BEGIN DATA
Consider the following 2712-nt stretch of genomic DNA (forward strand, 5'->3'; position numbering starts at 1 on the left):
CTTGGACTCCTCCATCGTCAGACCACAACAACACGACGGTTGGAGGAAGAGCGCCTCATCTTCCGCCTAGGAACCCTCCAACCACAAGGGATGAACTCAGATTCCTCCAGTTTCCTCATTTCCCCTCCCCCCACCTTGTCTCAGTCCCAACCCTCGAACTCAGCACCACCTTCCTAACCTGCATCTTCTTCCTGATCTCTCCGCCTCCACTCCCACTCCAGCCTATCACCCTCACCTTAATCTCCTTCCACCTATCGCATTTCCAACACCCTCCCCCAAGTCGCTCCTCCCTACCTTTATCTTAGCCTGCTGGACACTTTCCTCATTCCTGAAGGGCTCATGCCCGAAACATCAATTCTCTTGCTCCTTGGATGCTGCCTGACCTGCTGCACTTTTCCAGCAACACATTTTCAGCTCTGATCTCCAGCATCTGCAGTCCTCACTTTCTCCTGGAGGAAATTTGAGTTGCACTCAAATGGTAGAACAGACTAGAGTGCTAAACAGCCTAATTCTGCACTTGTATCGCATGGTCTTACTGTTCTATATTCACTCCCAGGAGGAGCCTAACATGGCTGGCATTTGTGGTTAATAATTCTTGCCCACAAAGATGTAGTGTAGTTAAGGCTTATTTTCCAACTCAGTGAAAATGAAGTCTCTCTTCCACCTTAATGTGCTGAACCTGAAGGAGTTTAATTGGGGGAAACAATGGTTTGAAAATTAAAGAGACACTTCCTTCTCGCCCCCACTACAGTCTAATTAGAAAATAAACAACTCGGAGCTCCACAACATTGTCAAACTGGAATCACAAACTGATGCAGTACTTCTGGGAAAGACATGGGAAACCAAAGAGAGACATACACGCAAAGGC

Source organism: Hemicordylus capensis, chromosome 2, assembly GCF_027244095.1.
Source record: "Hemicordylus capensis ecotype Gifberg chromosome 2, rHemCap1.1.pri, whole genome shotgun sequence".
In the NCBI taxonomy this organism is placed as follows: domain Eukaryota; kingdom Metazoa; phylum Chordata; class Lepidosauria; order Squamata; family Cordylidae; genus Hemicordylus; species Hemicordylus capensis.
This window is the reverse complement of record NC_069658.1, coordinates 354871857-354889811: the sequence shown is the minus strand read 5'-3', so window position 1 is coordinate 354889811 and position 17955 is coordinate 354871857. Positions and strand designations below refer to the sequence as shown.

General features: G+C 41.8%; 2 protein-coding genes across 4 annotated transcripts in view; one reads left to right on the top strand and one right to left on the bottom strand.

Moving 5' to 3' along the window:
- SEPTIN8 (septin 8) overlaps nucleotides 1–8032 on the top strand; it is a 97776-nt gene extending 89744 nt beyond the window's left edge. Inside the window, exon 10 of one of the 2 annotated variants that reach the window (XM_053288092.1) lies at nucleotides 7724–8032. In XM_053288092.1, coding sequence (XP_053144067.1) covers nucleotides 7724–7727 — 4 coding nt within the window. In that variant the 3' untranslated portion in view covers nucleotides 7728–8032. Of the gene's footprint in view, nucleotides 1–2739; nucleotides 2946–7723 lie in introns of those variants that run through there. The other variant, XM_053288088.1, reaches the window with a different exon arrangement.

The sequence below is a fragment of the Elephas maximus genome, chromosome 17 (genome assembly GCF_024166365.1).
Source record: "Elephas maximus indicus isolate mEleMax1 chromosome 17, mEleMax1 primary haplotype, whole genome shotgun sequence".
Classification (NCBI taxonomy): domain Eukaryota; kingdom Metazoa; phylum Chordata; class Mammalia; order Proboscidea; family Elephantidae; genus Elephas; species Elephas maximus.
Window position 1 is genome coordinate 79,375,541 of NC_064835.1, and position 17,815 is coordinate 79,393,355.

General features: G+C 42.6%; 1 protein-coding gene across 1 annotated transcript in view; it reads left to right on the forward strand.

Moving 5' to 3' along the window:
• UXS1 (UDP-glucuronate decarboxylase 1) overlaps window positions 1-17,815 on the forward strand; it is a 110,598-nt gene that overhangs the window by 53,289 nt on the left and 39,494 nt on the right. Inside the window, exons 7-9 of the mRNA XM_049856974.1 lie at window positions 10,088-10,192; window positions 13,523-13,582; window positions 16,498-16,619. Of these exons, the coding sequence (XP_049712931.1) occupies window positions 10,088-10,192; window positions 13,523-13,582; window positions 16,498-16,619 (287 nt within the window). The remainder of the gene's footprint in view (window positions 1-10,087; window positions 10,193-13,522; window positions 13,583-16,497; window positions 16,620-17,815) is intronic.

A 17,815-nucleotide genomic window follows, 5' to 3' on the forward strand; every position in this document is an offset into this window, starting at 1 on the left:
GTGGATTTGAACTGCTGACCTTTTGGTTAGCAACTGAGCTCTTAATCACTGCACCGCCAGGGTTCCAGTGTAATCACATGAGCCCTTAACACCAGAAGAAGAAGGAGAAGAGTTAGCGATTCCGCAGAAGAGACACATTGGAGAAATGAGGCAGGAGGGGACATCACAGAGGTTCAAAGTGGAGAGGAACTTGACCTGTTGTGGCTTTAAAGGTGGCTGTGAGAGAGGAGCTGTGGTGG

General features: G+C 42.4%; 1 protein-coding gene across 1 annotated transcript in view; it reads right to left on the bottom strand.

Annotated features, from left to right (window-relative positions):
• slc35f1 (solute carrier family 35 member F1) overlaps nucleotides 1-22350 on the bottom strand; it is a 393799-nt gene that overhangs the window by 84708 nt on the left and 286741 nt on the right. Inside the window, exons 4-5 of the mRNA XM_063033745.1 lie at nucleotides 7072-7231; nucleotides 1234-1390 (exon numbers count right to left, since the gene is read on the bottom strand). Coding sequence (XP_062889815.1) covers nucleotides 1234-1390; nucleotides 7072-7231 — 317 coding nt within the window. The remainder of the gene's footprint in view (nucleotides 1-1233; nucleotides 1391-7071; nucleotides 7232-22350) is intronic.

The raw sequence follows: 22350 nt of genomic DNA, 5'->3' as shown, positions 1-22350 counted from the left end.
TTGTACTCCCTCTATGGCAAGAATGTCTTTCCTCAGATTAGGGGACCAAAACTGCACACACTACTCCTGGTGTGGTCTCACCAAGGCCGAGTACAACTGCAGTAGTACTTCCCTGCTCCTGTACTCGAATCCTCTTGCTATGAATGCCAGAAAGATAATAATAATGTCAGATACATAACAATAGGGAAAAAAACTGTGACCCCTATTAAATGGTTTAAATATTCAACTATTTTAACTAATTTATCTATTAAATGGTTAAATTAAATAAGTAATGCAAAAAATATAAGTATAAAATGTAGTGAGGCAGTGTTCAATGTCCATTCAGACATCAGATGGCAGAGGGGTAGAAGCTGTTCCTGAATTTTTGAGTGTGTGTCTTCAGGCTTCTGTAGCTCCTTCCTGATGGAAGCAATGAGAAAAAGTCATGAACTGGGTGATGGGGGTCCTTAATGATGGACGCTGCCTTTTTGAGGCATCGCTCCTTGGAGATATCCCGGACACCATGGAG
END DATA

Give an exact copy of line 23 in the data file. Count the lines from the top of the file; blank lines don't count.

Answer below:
TTGTACTCCCTCTATGGCAAGAATGTCTTTCCTCAGATTAGGGGACCAAAACTGCACACACTACTCCTGGTGTGGTCTCACCAAGGCCGAGTACAACTGCAGTAGTACTTCCCTGCTCCTGTACTCGAATCCTCTTGCTATGAATGCCAGAAAGATAATAATAATGTCAGATACATAACAATAGGGAAAAAAACTGTGACCCCTATTAAATGGTTTAAATATTCAACTATTTTAACTAATTTATCTATTAAATGGTTAAATTAAATAAGTAATGCAAAAAATATAAGTATAAAATGTAGTGAGGCAGTGTTCAATGTCCATTCAGACATCAGATGGCAGAGGGGTAGAAGCTGTTCCTGAATTTTTGAGTGTGTGTCTTCAGGCTTCTGTAGCTCCTTCCTGATGGAAGCAATGAGAAAAAGTCATGAACTGGGTGATGGGGGTCCTTAATGATGGACGCTGCCTTTTTGAGGCATCGCTCCTTGGAGATATCCCGGACACCATGGAG